'Homeless Hotspots' from the ground level
The "Homeless Hotspots" program unveiled at South by Southwest has ignited both outrage and support. But participants in the Front Steps homeless shelter say it's a beneficial program.
Kai Ryssdal: We did a story yesterday that caught a lot of people's ears, about something happening at the South by Southwest Festival in Austin this week. Homeless Hotspot is the headline. Homeless people in Austin acting as wireless Internet hotspots -- selling Wi-Fi access and getting to keep the money.
As often happens, there was way more to the story than met the ear, which we learned by talking to the guy who thought up the idea. Today, one of the men who was part of it. Dusty White's been living at a homeless shelter in Austin for about a month now. Mr. White, good to have you with us.
Dusty White: It's a pleasure.
Ryssdal: So tell me what you think about this program? When they came to the shelter and said listen, we've got this idea for Homeless Hotspots, what'd you think?
White: I thought it was an excellent program. It gave me a little bit of recognition and not only that, it was a positive attitude interacting with people.
Ryssdal: So tell me how it works in practice? You're walking around Austin, whatever you're doing, and somebody sees your T-shirt and they've got a laptop and they say, 'Hey man, I need some Wi-Fi.' Is that how it works?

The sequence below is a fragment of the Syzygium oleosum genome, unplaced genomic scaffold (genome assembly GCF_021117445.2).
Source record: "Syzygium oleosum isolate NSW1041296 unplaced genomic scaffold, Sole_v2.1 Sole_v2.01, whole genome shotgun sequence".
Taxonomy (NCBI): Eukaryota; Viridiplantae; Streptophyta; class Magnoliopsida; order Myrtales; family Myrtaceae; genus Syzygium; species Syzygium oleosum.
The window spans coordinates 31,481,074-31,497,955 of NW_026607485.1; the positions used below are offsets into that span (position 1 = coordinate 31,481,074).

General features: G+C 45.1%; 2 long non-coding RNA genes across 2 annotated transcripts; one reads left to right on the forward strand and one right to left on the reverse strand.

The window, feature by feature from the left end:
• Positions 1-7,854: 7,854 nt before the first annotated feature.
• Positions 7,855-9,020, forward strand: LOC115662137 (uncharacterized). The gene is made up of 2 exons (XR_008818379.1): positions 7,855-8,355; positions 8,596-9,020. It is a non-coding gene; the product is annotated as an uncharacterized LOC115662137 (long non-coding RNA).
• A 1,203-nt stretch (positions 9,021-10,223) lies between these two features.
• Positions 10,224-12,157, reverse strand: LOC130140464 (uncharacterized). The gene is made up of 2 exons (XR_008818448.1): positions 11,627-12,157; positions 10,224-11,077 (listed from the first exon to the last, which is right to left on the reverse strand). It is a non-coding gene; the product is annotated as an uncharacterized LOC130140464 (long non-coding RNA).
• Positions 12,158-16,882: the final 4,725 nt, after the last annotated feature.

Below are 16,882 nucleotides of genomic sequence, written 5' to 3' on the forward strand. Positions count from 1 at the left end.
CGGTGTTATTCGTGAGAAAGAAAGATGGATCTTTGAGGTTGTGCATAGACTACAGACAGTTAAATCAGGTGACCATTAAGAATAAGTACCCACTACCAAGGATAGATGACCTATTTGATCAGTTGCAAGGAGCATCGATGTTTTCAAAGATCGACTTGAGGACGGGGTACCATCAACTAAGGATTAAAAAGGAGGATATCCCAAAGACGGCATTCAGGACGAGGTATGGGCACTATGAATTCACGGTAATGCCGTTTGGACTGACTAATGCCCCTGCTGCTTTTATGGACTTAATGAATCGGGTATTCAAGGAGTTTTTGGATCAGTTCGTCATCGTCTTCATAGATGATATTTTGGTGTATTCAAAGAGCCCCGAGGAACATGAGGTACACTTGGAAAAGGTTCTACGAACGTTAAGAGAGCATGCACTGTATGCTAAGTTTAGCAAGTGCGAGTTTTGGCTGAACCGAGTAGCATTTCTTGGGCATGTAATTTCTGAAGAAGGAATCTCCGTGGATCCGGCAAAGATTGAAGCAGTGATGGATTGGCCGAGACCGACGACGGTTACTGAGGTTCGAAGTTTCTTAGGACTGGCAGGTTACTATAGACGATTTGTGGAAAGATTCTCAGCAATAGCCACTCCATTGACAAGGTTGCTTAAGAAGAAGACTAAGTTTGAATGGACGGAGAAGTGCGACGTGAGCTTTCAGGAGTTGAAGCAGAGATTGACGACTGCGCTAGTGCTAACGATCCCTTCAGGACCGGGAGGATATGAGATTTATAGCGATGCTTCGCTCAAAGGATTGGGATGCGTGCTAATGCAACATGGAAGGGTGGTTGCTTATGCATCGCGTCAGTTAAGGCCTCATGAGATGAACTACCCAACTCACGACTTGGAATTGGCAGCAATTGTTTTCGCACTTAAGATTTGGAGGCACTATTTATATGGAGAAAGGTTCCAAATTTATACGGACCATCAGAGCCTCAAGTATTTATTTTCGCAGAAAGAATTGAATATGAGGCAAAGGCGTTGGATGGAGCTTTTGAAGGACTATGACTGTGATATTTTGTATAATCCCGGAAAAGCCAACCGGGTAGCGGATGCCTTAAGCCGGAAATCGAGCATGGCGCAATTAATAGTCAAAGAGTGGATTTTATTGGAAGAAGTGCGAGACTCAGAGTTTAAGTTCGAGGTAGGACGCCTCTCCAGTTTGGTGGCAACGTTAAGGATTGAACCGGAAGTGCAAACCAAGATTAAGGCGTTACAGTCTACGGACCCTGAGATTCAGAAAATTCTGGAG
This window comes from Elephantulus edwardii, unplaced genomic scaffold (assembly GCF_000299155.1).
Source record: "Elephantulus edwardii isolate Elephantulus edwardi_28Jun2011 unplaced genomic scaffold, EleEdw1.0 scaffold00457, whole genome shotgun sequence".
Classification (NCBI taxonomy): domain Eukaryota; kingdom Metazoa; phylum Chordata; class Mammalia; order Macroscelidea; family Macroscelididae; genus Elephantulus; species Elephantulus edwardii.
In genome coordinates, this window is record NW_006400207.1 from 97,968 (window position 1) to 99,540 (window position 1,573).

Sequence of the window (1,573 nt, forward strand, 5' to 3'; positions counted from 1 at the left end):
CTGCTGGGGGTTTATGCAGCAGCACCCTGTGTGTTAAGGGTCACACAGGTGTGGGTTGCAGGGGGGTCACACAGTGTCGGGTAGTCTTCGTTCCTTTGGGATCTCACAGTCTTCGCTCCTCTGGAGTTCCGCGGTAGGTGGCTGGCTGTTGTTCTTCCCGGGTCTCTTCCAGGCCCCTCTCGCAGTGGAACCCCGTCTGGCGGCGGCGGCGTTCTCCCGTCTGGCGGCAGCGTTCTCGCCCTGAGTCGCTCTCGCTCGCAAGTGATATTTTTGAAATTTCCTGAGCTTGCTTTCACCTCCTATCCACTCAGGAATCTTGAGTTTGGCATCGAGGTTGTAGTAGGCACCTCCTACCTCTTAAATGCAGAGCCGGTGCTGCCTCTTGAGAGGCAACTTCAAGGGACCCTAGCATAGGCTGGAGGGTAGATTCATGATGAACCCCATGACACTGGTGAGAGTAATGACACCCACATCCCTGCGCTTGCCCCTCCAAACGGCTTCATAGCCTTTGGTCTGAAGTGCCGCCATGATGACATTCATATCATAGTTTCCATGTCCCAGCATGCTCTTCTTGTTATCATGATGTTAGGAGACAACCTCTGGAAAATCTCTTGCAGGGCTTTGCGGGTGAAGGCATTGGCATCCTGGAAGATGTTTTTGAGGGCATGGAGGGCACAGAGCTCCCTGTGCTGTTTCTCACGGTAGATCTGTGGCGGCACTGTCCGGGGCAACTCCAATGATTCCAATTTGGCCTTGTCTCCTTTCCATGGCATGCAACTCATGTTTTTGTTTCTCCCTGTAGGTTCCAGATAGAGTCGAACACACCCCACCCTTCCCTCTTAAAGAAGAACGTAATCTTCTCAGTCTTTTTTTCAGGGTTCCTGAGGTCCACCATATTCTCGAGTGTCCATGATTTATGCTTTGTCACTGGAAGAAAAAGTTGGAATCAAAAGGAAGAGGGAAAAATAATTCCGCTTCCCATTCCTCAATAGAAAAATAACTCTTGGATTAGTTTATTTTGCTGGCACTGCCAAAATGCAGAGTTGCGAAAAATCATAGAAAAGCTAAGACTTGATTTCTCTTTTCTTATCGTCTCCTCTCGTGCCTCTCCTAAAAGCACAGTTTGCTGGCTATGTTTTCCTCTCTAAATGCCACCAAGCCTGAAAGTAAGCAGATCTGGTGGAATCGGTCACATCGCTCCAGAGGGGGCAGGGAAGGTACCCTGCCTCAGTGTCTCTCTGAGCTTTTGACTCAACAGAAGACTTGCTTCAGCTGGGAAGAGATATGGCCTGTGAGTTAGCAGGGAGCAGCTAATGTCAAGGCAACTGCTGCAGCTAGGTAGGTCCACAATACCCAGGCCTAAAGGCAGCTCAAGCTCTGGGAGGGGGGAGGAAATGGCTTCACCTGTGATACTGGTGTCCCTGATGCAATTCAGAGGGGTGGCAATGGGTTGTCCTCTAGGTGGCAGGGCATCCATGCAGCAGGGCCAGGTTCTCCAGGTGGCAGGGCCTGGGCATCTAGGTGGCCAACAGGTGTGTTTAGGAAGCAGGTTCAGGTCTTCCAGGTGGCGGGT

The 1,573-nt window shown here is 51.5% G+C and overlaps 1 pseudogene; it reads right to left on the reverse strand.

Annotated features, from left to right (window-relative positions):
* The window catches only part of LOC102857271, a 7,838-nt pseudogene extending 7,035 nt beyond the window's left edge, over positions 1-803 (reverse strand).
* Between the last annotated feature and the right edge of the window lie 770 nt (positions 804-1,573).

White: That's correct, yes sir. I carry a device. What I was was just really a human satellite Wi-Fi. And we helped out quite a bit.
Ryssdal: How's it working for you? Are you making money out of this thing?
White: Yes sir. I'm a people person. I like to interact. I've always been in some kind of communication. It was very nice interacting with a lot of people. I've met people from Denmark. I've met people from Germany, England, London.
Ryssdal: You've had a lot of business then?
White: Oh, I have had a lot of business and promotion was our shirts. I don't know if you've seen our shirts or whatever?
Ryssdal: I've seen pictures, yeah.
White: Yes sir. That's where a lot of people were kind of curious. They were very intrigued by it. At first they were very hesitant, but once you started talking to them, explaining your situation, explaining what we were doing, they took the time to talk to us.
Ryssdal: And the thing that got us actually was the T-shirts and the headlines that you saw yesterday about 'Oh my god, they're turning homeless people in Austin into Wi-Fi hotspots.' And it seemed a little -- you're chuckling -- it was a little bit wow. Really?
White: Well, you've got to understand. A lot of these guys here at this shelter at this point and time, or this homeless situation, are educated people. I used to think they were bums or they were too lazy to work or they was some kind of mental issue. Now I've seen a different outlook in the homeless population. This is all new to me. I've been homeless for about a month and a half in my life. And it's not what you achieve in life, sir, it's what you overcome.
Ryssdal: So did the mainstream media get it wrong yesterday with 'Oh my god, this is horrible, look what they're doing?' Did we blow that?
White: Yes sir. I feel like that that was... yes sir. I do. All the persons that participate in this program here at the Front Steps program.
Ryssdal: Yeah. Front Steps is the shelter. Right?
White: That's correct. Yes sir. Every one of 'em enjoyed it and they're still talking about it and they would do it again.
Ryssdal: Dusty White, thanks very much for your time, sir.
White: Thank you very much, sir.